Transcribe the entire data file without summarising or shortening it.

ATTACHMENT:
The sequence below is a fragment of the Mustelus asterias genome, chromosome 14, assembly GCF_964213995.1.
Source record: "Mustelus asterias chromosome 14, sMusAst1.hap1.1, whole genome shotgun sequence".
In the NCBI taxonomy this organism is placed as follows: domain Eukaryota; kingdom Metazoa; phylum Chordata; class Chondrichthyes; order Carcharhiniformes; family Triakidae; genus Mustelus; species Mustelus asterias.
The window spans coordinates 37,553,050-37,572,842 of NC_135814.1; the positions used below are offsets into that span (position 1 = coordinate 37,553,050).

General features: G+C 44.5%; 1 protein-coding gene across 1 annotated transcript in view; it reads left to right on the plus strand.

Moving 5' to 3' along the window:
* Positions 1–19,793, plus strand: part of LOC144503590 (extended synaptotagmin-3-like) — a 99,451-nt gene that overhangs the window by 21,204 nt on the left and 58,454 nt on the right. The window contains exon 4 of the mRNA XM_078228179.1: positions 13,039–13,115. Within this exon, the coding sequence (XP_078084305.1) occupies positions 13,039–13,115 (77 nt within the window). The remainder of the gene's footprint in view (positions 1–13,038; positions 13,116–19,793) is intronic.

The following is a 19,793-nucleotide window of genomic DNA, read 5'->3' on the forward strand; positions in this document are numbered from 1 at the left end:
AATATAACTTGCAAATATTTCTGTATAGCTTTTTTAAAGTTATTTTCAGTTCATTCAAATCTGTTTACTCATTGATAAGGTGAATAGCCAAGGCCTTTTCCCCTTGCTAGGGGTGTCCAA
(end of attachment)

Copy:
The sequence below is a fragment of the Mustelus asterias genome, chromosome 14, assembly GCF_964213995.1.
Source record: "Mustelus asterias chromosome 14, sMusAst1.hap1.1, whole genome shotgun sequence".
In the NCBI taxonomy this organism is placed as follows: domain Eukaryota; kingdom Metazoa; phylum Chordata; class Chondrichthyes; order Carcharhiniformes; family Triakidae; genus Mustelus; species Mustelus asterias.
The window spans coordinates 37,553,050-37,572,842 of NC_135814.1; the positions used below are offsets into that span (position 1 = coordinate 37,553,050).

General features: G+C 44.5%; 1 protein-coding gene across 1 annotated transcript in view; it reads left to right on the plus strand.

Moving 5' to 3' along the window:
* Positions 1–19,793, plus strand: part of LOC144503590 (extended synaptotagmin-3-like) — a 99,451-nt gene that overhangs the window by 21,204 nt on the left and 58,454 nt on the right. The window contains exon 4 of the mRNA XM_078228179.1: positions 13,039–13,115. Within this exon, the coding sequence (XP_078084305.1) occupies positions 13,039–13,115 (77 nt within the window). The remainder of the gene's footprint in view (positions 1–13,038; positions 13,116–19,793) is intronic.

The following is a 19,793-nucleotide window of genomic DNA, read 5'->3' on the forward strand; positions in this document are numbered from 1 at the left end:
AATATAACTTGCAAATATTTCTGTATAGCTTTTTTAAAGTTATTTTCAGTTCATTCAAATCTGTTTACTCATTGATAAGGTGAATAGCCAAGGCCTTTTCCCCTTGCTAGGGGTGTCCAA